Sex can kill: gender inversion and the politics of subversion in Aristophanes’ Ecclesiazvsae

Tsoumpra, N. (2019) Sex can kill: gender inversion and the politics of subversion in Aristophanes’ Ecclesiazvsae. Classical Quarterly, 69(2), pp. 528-544. (doi: 10.1017/S0009838820000105)

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Scholarship on Ecclesiazusae (as on Wealth) has been largely divided between those who are in favour of a fantastical/positive reading of the play and view it as a celebration of comic energy void of serious social critique, and those who argue for an ironic/satirical interpretation and deem Praxagora's plan as a spectacular failure. The unsuccessful realization of the new political programme is often regarded as a commentary on the state of democracy at the time. Other views are more affirmative of the democratic values of the play: Scholtz claims that the women in Ecclesiazusae succeed into putting into action Lysistrata's dream of a cohesive civic order, although, according to him, the play does not present ‘an unambiguously pro or contra viewpoint vis-à-vis gynaecocratic communalism’. Rothwell believes that the satire is directed against the greedy dēmos rather than against Praxagora's plan. He sees the persuasion exercised by women as ‘a benevolent and indispensable force in democracy’, and argues that the women of Ecclesiazusae, like the women in Lysistrata, strive to assure the continuity of the community; in his view, the play is about ‘the potential advantages of leadership in building a community’. Moodie also outright rejects a threatening or pessimistic reading, and makes the case that the audience is encouraged to take the women seriously as political actors owing to their unusual interaction with the audience and the rupture of dramatic illusion, which creates a rapport between the women and the audience. If the play is subversive, it is so only in its ‘non-satirical presentation of female leadership’.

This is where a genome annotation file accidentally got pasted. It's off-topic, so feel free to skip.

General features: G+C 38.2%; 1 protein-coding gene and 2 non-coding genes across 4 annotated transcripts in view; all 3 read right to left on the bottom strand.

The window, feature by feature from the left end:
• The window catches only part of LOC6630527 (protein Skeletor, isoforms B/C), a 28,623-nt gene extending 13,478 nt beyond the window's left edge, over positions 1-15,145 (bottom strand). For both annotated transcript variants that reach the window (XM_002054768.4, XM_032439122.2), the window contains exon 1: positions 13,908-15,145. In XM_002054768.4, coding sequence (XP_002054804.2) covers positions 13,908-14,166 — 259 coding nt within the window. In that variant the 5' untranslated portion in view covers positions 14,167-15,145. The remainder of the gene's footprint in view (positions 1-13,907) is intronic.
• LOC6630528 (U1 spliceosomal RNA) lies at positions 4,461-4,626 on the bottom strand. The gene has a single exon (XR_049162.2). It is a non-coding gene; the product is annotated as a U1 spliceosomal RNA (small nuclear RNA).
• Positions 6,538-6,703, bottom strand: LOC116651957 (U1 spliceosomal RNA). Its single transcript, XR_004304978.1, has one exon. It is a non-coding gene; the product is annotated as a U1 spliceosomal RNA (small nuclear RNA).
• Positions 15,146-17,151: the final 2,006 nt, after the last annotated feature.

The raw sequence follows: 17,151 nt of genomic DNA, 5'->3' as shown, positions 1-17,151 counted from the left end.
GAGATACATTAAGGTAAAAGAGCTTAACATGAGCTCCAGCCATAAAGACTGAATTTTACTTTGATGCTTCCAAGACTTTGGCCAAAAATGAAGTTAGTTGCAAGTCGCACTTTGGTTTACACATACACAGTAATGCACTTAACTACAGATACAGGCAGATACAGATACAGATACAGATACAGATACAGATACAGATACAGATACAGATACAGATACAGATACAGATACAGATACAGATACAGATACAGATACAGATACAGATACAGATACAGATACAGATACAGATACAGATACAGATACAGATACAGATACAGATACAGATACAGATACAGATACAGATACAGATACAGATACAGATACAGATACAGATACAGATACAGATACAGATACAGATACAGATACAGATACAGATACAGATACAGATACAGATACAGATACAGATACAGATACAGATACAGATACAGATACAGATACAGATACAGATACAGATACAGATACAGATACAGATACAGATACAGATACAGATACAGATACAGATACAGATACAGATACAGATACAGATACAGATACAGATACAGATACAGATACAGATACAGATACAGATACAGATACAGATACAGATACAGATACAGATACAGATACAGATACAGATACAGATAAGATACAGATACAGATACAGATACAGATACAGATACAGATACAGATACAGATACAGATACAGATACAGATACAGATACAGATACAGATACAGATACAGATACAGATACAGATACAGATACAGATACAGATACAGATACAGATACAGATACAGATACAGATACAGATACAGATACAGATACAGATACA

Item Type:Articles
Glasgow Author(s) Enlighten ID:Tsoumpra, Dr Natalia
Authors: Tsoumpra, N.
College/School:College of Arts > School of Humanities > Classics
Journal Name:Classical Quarterly
Publisher:Cambridge University Press
ISSN (Online):1471-6844
Published Online:16 June 2020
Copyright Holders:Copyright © 2020 The Classical Association
First Published:First published in Classical Quarterly 69(2):528-544
Publisher Policy:Reproduced in accordance with the publisher copyright policy

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